At least 73 people have been killed after a fire swept through a hospital in the eastern Indian city of Kolkata, officials have said.
The blaze, which started in the early hours of Friday morning in the basement of the seven-storey AMRI hospital, killed mostly patients, who were trapped by the smoke and flames.
Satyabrata Upadhyay, a senior vice-president of the AMRI hospital company, confirmed 73 people had died, including three hospital workers.
Suggesting that the fire had been sparked by criminally negligent behaviour, Mamata Banerjee, the chief minister of West Bengal, said it was a "serious offence" and that the authorities would "take the strongest action".
As rescuers scrambled to evacuate survivors, police filed a case against the hospital for violating safety procedures.
Authorities believe the fire was triggered by flammable materials such as oxygen cylinders that were stored in the basement.
Sadia Azim, a journalist in Kolkata, said the blaze was a "massive tragedy" for the people and the city.
"It was total chaos [when the fire began]. There was smoke all around," she told Al Jazeera.
Azim said there was was no fire-fighting equipment and that fire alarms did not work.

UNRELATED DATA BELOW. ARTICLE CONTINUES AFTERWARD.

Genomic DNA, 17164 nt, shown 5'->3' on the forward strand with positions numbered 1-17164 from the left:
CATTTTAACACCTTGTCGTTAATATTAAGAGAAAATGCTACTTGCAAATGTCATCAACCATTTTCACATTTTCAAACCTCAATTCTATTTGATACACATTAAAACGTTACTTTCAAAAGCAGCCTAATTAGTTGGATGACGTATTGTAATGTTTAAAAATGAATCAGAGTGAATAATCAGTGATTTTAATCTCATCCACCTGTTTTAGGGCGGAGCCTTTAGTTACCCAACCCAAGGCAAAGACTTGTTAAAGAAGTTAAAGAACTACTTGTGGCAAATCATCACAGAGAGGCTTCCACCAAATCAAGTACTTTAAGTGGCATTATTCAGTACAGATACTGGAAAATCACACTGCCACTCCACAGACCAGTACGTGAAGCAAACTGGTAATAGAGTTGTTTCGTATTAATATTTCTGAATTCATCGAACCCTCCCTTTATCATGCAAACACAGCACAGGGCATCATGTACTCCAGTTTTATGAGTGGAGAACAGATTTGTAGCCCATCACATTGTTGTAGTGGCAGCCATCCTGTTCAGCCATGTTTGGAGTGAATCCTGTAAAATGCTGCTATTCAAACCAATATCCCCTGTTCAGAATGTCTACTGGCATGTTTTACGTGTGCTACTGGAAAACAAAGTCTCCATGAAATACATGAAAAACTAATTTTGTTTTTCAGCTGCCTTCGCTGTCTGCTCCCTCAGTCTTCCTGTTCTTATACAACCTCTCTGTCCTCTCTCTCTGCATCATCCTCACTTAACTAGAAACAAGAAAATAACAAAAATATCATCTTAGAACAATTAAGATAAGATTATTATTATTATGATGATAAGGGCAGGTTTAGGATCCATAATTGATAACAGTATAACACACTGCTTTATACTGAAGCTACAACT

Moon Chakraborty, who was in the hospital with a broken ankle, called her husband at home to tell him a fire had broken out.
"She had died by the time I reached the hospital," her husband, S Chakraborty, said.
Ahmed Javed Khan, the disaster management minister for West Bengal, told Al Jazeera the toll might increase due to suffocation and asphyxiation.
Smoke hinders rescue
A fire incident at the same hospital in 2008 caused damage but there were no deaths.
Local television channels showed patients being rolled out on stretchers and distraught relatives waiting outside the hospital as a thick layer of smoke engulfed the seven-storey building.
Two dozen fire trucks were sent to douse the blaze and evacuate the building, but thick smoke hindered rescue operations, officials said.
"The hospital is such that neither the ladders nor the fire brigades could get through ... so the rescue operations got a little delayed and in that time the smoke had risen up to the higher levels," Firhad Hakim, the state's urban development minister, told reporters.